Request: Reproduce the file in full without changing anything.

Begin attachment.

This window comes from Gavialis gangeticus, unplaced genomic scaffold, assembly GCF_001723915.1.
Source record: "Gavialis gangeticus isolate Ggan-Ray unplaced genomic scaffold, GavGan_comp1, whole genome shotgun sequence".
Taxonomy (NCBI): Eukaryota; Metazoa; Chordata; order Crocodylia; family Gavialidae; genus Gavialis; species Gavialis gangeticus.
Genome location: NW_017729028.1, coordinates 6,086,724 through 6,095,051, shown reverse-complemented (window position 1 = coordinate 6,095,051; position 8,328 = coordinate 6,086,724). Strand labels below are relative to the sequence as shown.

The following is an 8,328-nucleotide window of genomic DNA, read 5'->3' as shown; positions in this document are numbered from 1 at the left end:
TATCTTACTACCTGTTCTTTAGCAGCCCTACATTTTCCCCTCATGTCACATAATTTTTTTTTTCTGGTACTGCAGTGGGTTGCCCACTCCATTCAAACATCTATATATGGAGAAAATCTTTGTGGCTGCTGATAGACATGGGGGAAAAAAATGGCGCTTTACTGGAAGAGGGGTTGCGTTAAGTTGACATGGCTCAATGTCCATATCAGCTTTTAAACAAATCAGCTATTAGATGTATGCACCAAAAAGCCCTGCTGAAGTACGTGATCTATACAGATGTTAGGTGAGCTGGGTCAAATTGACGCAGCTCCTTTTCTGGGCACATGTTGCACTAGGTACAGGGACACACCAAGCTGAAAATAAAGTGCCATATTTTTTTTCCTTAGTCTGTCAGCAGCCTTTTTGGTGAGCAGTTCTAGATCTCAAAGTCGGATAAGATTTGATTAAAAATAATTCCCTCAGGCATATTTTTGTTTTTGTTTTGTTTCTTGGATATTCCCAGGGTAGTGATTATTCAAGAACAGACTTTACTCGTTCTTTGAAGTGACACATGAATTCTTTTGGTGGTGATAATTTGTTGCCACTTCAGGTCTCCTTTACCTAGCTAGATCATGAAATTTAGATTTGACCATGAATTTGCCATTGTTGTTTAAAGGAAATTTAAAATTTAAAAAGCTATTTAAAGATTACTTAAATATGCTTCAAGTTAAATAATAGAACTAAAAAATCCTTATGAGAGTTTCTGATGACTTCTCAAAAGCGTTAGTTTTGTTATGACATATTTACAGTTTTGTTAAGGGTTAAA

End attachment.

This window comes from Gavialis gangeticus, unplaced genomic scaffold, assembly GCF_001723915.1.
Source record: "Gavialis gangeticus isolate Ggan-Ray unplaced genomic scaffold, GavGan_comp1, whole genome shotgun sequence".
Taxonomy (NCBI): Eukaryota; Metazoa; Chordata; order Crocodylia; family Gavialidae; genus Gavialis; species Gavialis gangeticus.
Genome location: NW_017729028.1, coordinates 6,086,724 through 6,095,051, shown reverse-complemented (window position 1 = coordinate 6,095,051; position 8,328 = coordinate 6,086,724). Strand labels below are relative to the sequence as shown.

The following is an 8,328-nucleotide window of genomic DNA, read 5'->3' as shown; positions in this document are numbered from 1 at the left end:
TATCTTACTACCTGTTCTTTAGCAGCCCTACATTTTCCCCTCATGTCACATAATTTTTTTTTTCTGGTACTGCAGTGGGTTGCCCACTCCATTCAAACATCTATATATGGAGAAAATCTTTGTGGCTGCTGATAGACATGGGGGAAAAAAATGGCGCTTTACTGGAAGAGGGGTTGCGTTAAGTTGACATGGCTCAATGTCCATATCAGCTTTTAAACAAATCAGCTATTAGATGTATGCACCAAAAAGCCCTGCTGAAGTACGTGATCTATACAGATGTTAGGTGAGCTGGGTCAAATTGACGCAGCTCCTTTTCTGGGCACATGTTGCACTAGGTACAGGGACACACCAAGCTGAAAATAAAGTGCCATATTTTTTTTCCTTAGTCTGTCAGCAGCCTTTTTGGTGAGCAGTTCTAGATCTCAAAGTCGGATAAGATTTGATTAAAAATAATTCCCTCAGGCATATTTTTGTTTTTGTTTTGTTTCTTGGATATTCCCAGGGTAGTGATTATTCAAGAACAGACTTTACTCGTTCTTTGAAGTGACACATGAATTCTTTTGGTGGTGATAATTTGTTGCCACTTCAGGTCTCCTTTACCTAGCTAGATCATGAAATTTAGATTTGACCATGAATTTGCCATTGTTGTTTAAAGGAAATTTAAAATTTAAAAAGCTATTTAAAGATTACTTAAATATGCTTCAAGTTAAATAATAGAACTAAAAAATCCTTATGAGAGTTTCTGATGACTTCTCAAAAGCGTTAGTTTTGTTATGACATATTTACAGTTTTGTTAAGGGTTAAA